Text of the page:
4. Need to ensure quality and effective regulation.

1. Need for an Integrated Long-Term Care Continuum that focuses on the Needs of older persons

The present long-term care system is not centered on the needs and preferences of individuals to have their needs met across time, place and provider. Funding for the continuum of long-term care services is fragmented and often not in adequate amounts to meet demand. Eligibility requirements vary from program to program, and services usually are administered by a variety of federal and state agencies which makes it difficult and confusing for consumers to obtain what they need.

Health and home- and community based care

Medicaid and Medicare provide the major source of funds for long-term health care services. Studies vary, but generally about two or three times as much is paid for institutional care as is paid for home and community-based care. Other public programs, many of which target funds specifically for home and community-based services and supports, include state programs, the Administration on Aging/Older Americans Act (OAA), the Social Services Block Grant (SSBG-Title XX) and the Veterans Administration. In addition, some public funding for services is available for public housing residents through the Department Housing and Urban Development (HUD), including the Congregate Housing Services Program (CHSP). Private financing includes private insurance, philanthropy and out-of-pocket payments by individuals and families in need of care. Out-of-pocket payments comprise almost 40 percent of all funding for services delivered in home and community-based settings.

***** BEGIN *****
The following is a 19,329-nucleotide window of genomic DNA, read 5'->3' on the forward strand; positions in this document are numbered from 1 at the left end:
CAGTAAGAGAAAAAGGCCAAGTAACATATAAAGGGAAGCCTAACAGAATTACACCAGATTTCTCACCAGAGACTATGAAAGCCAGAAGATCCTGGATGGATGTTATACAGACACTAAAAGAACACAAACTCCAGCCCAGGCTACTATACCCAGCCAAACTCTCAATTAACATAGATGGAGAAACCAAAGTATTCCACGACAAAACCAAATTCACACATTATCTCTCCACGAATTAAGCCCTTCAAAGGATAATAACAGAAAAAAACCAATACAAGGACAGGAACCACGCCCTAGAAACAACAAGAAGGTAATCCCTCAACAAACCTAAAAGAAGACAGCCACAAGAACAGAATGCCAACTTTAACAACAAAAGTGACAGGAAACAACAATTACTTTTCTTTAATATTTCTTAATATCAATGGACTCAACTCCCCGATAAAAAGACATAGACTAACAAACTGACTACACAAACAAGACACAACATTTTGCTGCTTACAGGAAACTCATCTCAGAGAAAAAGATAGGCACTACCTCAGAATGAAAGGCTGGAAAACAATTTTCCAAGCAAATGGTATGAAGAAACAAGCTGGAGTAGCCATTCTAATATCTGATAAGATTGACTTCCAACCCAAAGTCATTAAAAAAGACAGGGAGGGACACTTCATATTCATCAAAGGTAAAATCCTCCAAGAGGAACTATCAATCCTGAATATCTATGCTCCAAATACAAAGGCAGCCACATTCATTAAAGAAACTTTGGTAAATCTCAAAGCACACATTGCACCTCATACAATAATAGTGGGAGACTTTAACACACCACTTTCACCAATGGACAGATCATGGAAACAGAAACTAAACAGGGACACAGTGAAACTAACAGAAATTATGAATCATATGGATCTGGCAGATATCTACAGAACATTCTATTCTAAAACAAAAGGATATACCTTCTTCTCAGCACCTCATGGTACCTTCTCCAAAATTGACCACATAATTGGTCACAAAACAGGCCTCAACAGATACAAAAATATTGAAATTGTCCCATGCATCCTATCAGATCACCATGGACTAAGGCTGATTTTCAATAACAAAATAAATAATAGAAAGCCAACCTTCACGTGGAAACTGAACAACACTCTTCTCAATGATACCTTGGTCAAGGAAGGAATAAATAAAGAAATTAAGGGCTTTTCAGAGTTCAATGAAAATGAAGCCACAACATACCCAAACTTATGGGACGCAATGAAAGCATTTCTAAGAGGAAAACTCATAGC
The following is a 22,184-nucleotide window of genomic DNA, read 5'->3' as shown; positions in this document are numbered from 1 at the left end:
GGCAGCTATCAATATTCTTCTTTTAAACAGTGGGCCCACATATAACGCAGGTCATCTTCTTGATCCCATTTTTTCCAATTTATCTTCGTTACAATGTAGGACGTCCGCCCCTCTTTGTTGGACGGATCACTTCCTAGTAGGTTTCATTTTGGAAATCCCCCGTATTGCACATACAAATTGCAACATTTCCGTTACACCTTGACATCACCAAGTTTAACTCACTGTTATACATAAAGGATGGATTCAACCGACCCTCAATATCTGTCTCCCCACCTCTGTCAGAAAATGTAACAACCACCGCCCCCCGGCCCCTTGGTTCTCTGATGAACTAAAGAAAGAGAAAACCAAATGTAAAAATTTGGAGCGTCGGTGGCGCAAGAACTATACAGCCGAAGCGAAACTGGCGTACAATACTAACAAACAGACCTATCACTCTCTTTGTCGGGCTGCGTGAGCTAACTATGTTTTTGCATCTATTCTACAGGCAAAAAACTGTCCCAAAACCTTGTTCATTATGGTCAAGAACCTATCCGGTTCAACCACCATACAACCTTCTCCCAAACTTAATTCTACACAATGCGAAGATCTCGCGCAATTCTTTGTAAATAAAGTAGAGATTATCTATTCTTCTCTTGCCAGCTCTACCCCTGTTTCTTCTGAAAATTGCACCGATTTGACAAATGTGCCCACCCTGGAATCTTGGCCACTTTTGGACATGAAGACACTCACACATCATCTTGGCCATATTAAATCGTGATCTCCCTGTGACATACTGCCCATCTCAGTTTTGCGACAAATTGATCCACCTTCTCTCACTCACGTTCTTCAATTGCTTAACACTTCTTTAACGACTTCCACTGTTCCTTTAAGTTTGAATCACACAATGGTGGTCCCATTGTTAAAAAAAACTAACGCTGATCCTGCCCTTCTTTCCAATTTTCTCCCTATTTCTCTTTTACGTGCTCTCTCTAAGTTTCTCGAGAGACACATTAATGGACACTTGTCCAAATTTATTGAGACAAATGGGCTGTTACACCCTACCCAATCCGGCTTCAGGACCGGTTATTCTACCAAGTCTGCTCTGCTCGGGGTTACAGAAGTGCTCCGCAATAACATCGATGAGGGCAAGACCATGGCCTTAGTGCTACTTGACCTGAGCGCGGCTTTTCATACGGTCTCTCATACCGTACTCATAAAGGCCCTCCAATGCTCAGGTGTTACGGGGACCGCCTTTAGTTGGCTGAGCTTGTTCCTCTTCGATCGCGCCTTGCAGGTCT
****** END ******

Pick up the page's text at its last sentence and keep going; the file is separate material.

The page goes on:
Senior Housing

Most older persons live in their own homes; the rest are renters in a variety of public and private settings. Only 1.5 million older persons live in federally assisted housing, coincidentally about the same number that reside in nursing homes. More than 7.4 million elderly households pay more than they can afford for their housing, including 1.4 million households with worst case housing needs. A majority of these households are on fixed incomes and receives no housing assistance. Unfortunately, low income elderly people seeking housing are faced with multi-year waiting lists exacerbated by the shrinking supply of suitable, affordable housing as some owners convert existing units to market rate housing. According to a recent AARP study, there were nine people over 62 years old waiting for every Section 202 unit in 1999. Given the demographics, loss of existing supply of affordable housing, and limited new developments over the past few years, that number has undoubtedly grown since then.